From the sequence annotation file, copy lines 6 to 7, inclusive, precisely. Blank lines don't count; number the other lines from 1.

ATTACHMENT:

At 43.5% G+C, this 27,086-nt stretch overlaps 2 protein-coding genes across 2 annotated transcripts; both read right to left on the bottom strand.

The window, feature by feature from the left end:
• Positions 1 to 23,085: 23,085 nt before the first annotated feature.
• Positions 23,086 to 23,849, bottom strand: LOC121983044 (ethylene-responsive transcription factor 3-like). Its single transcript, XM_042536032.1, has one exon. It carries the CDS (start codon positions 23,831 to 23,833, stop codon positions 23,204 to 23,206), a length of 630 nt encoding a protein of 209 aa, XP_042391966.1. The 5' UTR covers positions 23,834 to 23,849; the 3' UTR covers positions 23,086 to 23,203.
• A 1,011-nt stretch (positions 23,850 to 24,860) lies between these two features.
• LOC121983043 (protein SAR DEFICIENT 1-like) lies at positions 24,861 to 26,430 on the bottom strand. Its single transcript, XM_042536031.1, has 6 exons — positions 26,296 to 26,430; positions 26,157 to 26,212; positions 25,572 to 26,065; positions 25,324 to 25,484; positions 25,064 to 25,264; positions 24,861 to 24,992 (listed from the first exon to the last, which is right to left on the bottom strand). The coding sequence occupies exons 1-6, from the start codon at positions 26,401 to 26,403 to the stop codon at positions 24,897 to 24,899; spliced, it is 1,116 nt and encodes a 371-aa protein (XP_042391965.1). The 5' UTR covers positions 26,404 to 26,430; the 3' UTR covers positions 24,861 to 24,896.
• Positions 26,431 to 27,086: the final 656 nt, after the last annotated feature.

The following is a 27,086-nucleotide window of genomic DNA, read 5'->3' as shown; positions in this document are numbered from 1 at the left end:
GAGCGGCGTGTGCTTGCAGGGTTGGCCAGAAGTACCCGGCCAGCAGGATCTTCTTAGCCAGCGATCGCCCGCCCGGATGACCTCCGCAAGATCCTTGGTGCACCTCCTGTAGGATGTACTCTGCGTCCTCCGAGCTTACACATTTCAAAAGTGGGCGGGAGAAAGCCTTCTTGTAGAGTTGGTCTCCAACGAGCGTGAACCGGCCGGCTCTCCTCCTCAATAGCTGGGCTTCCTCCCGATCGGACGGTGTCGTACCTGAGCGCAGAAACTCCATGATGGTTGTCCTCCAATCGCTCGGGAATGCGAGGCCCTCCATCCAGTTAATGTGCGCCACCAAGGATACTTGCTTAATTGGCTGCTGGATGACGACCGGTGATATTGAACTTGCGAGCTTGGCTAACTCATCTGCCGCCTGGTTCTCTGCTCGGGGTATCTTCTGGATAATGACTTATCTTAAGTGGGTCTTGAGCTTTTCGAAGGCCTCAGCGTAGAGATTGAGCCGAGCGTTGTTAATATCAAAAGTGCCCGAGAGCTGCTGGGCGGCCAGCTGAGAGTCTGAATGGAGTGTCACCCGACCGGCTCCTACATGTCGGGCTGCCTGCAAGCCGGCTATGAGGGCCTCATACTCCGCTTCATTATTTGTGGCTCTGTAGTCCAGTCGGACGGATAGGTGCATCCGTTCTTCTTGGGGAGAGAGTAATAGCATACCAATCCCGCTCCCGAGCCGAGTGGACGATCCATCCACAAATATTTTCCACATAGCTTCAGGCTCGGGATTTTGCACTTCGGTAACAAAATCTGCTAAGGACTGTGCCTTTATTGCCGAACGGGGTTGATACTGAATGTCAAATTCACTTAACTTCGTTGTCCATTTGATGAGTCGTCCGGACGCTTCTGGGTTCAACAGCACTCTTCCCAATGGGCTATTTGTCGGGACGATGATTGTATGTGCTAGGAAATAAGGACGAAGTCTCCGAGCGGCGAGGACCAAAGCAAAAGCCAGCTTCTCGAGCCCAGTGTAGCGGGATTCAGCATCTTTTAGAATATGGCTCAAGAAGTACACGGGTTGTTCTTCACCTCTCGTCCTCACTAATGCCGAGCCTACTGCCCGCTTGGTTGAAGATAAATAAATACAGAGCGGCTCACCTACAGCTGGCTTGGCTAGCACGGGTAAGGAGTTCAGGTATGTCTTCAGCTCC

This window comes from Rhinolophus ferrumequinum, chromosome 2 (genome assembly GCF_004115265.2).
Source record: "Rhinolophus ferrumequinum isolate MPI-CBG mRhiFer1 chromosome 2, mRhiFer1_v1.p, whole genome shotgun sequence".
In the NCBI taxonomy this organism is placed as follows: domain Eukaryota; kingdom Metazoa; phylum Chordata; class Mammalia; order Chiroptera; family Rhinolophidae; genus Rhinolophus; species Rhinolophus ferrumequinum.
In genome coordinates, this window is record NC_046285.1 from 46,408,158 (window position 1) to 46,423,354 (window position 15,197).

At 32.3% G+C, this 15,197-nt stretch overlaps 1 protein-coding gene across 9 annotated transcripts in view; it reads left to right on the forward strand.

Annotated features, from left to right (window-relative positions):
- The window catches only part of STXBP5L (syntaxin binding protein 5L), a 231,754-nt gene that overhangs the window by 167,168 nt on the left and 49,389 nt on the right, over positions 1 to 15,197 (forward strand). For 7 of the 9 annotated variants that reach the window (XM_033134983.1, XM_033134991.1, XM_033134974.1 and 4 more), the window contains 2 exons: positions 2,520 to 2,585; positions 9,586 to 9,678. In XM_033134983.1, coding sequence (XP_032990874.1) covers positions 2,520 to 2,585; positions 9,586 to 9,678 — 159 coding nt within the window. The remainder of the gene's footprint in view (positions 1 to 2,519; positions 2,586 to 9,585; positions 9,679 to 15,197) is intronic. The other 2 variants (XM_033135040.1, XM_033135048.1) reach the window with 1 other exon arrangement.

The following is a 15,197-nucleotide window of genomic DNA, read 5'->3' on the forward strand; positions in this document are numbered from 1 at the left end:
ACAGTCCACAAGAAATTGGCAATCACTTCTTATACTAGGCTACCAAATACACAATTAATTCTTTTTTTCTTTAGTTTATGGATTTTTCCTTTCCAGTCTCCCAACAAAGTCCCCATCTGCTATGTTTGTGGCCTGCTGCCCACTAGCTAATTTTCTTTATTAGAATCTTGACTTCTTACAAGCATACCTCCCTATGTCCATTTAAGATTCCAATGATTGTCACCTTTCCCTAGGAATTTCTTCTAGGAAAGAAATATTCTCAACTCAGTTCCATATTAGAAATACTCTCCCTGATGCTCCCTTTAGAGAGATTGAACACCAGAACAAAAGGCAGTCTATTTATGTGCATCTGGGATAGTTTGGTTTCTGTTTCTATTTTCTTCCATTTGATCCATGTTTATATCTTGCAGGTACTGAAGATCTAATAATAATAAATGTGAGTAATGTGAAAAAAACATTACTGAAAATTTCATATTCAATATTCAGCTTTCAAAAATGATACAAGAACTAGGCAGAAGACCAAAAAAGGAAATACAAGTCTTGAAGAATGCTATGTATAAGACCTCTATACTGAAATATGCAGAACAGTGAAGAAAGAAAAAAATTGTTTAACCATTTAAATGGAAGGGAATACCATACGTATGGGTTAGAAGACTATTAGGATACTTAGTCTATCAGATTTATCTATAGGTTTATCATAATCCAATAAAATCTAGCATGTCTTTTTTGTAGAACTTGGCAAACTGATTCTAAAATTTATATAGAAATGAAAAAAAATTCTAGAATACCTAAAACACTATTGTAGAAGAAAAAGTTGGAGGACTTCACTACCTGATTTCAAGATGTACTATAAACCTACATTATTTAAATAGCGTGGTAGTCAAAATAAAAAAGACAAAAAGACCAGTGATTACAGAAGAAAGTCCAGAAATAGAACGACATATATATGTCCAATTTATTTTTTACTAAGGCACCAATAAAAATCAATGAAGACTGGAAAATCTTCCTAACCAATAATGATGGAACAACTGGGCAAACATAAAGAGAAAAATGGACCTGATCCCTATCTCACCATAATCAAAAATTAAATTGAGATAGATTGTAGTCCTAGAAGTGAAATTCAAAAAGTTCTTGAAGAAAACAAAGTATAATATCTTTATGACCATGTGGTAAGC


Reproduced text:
• LOC121983043 (protein SAR DEFICIENT 1-like) lies at positions 24,861 to 26,430 on the bottom strand. Its single transcript, XM_042536031.1, has 6 exons — positions 26,296 to 26,430; positions 26,157 to 26,212; positions 25,572 to 26,065; positions 25,324 to 25,484; positions 25,064 to 25,264; positions 24,861 to 24,992 (listed from the first exon to the last, which is right to left on the bottom strand). The coding sequence occupies exons 1-6, from the start codon at positions 26,401 to 26,403 to the stop codon at positions 24,897 to 24,899; spliced, it is 1,116 nt and encodes a 371-aa protein (XP_042391965.1). The 5' UTR covers positions 26,404 to 26,430; the 3' UTR covers positions 24,861 to 24,896.
• Positions 26,431 to 27,086: the final 656 nt, after the last annotated feature.